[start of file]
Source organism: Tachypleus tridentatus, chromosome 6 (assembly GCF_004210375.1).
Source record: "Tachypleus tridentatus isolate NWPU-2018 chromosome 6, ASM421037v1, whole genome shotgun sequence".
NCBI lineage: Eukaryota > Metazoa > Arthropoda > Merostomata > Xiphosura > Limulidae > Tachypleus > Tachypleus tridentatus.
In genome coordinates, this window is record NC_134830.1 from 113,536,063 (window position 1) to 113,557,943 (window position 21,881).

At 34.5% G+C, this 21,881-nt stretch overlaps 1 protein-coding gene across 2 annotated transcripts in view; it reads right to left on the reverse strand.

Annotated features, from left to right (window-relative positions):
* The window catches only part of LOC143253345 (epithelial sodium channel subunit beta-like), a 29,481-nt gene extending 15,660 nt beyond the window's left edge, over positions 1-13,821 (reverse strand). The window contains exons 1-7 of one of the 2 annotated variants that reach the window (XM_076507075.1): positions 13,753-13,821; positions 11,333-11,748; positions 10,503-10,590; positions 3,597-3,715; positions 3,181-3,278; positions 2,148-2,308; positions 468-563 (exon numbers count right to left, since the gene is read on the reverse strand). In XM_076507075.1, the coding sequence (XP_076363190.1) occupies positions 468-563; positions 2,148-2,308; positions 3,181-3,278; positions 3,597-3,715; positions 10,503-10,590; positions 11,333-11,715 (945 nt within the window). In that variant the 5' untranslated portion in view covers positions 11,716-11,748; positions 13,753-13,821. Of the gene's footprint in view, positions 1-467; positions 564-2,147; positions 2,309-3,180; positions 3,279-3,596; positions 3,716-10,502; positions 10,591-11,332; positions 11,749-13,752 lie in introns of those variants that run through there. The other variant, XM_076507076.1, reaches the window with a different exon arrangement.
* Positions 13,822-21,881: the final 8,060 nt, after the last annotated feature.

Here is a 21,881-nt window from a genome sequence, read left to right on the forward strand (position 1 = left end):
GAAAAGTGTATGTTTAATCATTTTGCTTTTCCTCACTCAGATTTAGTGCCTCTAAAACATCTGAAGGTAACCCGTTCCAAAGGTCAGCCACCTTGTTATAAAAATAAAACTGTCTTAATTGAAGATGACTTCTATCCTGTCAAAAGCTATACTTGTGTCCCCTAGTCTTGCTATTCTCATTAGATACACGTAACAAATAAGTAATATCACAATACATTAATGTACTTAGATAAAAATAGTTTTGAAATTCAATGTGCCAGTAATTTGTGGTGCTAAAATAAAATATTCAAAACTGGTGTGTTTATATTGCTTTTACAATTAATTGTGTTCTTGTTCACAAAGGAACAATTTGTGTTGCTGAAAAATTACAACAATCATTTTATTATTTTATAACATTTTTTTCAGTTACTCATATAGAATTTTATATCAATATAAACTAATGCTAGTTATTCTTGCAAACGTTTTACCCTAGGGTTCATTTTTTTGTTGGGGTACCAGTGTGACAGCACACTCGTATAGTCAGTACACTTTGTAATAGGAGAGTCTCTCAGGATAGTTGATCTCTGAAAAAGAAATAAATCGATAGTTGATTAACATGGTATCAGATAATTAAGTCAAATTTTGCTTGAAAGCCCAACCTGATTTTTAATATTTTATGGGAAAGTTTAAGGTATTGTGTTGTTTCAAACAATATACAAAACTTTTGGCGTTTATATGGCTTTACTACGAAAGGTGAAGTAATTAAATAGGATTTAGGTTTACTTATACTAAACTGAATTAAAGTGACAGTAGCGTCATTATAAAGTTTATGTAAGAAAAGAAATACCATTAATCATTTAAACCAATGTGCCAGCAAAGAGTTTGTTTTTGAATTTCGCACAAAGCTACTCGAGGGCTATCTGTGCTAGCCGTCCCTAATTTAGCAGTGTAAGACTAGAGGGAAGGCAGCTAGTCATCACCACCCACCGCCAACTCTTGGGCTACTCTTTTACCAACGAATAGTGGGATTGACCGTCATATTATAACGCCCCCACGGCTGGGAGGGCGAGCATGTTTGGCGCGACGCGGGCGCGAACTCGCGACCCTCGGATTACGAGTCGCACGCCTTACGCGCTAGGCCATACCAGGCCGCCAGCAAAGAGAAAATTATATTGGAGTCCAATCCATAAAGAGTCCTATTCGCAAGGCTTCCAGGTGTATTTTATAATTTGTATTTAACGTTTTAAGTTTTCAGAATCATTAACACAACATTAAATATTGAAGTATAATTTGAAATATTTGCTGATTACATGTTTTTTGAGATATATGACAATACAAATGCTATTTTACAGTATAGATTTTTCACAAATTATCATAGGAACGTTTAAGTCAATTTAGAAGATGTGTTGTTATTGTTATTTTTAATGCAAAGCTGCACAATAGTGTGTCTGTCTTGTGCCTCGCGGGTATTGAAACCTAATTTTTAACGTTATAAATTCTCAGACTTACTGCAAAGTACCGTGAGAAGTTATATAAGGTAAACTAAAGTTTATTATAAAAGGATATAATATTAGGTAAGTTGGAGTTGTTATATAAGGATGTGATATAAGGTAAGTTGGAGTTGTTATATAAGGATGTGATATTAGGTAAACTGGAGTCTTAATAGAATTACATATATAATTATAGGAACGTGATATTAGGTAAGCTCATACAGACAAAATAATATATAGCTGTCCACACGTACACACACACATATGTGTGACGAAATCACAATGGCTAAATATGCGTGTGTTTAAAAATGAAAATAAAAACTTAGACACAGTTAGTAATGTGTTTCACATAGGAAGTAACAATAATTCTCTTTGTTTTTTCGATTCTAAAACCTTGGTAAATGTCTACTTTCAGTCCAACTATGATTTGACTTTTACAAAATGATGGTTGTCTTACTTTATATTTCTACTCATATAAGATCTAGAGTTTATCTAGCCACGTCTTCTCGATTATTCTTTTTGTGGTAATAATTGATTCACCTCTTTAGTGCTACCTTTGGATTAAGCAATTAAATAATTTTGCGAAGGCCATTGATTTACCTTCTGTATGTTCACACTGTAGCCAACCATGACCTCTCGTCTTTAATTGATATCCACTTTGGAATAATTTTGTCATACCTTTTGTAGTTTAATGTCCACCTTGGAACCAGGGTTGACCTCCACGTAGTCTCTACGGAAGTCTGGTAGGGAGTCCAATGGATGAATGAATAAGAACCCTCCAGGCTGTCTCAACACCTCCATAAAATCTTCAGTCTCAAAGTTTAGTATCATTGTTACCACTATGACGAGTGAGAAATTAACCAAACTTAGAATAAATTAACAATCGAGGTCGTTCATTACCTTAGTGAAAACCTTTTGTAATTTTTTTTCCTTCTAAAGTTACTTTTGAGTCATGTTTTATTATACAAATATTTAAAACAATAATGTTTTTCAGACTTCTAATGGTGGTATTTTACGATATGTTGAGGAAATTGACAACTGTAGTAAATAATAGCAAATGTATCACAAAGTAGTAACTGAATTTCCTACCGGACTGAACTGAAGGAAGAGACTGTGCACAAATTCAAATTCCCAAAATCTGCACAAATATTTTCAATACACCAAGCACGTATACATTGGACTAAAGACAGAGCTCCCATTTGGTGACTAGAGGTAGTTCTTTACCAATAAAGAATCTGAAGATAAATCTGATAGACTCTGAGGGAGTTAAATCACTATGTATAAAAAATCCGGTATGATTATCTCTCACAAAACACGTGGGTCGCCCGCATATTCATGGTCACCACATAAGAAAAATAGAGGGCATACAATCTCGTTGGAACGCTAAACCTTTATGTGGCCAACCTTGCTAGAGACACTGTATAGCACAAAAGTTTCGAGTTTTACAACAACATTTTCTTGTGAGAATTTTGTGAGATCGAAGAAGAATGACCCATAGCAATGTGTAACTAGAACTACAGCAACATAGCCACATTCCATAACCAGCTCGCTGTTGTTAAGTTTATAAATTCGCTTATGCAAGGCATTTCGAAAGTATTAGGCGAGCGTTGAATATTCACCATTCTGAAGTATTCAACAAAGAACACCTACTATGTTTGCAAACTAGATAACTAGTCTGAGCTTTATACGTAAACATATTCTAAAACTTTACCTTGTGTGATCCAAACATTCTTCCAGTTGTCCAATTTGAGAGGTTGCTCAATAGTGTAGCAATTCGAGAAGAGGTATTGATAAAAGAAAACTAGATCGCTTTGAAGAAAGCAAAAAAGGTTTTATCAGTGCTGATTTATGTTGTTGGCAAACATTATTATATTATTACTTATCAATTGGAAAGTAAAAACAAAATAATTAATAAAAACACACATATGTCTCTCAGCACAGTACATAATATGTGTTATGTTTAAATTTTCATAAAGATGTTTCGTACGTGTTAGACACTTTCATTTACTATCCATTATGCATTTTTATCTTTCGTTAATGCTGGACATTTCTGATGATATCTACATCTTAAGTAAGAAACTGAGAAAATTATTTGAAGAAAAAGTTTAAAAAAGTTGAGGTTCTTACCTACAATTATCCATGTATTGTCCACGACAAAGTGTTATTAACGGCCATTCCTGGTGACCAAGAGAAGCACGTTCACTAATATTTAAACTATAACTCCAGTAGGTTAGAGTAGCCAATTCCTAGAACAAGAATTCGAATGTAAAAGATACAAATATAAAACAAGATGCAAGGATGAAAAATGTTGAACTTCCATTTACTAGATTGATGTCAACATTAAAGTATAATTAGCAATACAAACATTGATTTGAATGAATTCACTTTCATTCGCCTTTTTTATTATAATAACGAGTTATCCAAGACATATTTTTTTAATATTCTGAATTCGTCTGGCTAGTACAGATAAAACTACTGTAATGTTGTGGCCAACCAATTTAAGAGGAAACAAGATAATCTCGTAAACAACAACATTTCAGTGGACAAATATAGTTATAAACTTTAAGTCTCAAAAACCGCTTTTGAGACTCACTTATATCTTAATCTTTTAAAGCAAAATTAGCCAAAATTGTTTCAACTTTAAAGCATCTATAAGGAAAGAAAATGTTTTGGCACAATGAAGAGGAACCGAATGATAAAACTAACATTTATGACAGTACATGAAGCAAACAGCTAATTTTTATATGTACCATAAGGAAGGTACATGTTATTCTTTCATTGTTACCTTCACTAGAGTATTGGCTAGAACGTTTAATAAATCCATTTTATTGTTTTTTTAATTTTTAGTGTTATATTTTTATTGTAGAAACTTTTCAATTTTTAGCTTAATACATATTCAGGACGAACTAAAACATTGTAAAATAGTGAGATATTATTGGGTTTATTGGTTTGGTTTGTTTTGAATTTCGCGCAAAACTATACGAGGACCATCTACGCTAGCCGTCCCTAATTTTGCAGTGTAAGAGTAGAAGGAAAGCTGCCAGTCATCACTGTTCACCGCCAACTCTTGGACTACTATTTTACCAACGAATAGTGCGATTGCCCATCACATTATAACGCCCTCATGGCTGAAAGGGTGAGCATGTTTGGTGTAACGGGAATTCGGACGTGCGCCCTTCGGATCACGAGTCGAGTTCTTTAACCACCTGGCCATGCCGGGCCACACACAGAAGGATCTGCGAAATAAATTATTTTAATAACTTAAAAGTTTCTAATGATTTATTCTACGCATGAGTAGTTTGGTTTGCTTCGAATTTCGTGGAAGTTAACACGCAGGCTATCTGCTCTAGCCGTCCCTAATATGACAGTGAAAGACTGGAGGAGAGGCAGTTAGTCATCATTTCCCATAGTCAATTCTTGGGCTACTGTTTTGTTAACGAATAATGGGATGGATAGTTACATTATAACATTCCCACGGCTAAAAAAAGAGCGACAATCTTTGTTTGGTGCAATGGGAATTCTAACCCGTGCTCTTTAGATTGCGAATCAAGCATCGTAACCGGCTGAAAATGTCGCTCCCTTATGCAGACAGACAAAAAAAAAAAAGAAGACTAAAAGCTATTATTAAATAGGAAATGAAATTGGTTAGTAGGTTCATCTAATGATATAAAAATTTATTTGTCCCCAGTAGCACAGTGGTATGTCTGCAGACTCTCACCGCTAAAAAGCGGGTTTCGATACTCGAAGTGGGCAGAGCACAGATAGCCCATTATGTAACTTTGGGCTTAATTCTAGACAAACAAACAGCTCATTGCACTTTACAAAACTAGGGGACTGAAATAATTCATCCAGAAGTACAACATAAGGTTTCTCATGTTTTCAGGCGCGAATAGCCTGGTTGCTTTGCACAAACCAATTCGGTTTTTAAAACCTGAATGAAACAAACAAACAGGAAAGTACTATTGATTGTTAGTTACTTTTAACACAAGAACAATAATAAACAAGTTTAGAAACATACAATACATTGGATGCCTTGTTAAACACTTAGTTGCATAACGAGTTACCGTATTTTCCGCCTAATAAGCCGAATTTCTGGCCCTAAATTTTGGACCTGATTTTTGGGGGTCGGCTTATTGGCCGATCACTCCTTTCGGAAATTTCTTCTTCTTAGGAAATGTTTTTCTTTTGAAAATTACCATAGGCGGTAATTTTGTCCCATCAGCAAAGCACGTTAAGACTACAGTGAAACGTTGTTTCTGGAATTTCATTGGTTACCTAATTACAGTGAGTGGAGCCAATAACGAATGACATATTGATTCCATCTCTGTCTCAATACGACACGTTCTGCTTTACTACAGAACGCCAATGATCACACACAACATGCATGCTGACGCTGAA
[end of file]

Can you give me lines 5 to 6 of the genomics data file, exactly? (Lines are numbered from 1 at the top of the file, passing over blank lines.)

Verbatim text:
At 34.5% G+C, this 21,881-nt stretch overlaps 1 protein-coding gene across 2 annotated transcripts in view; it reads right to left on the reverse strand.

Annotated features, from left to right (window-relative positions):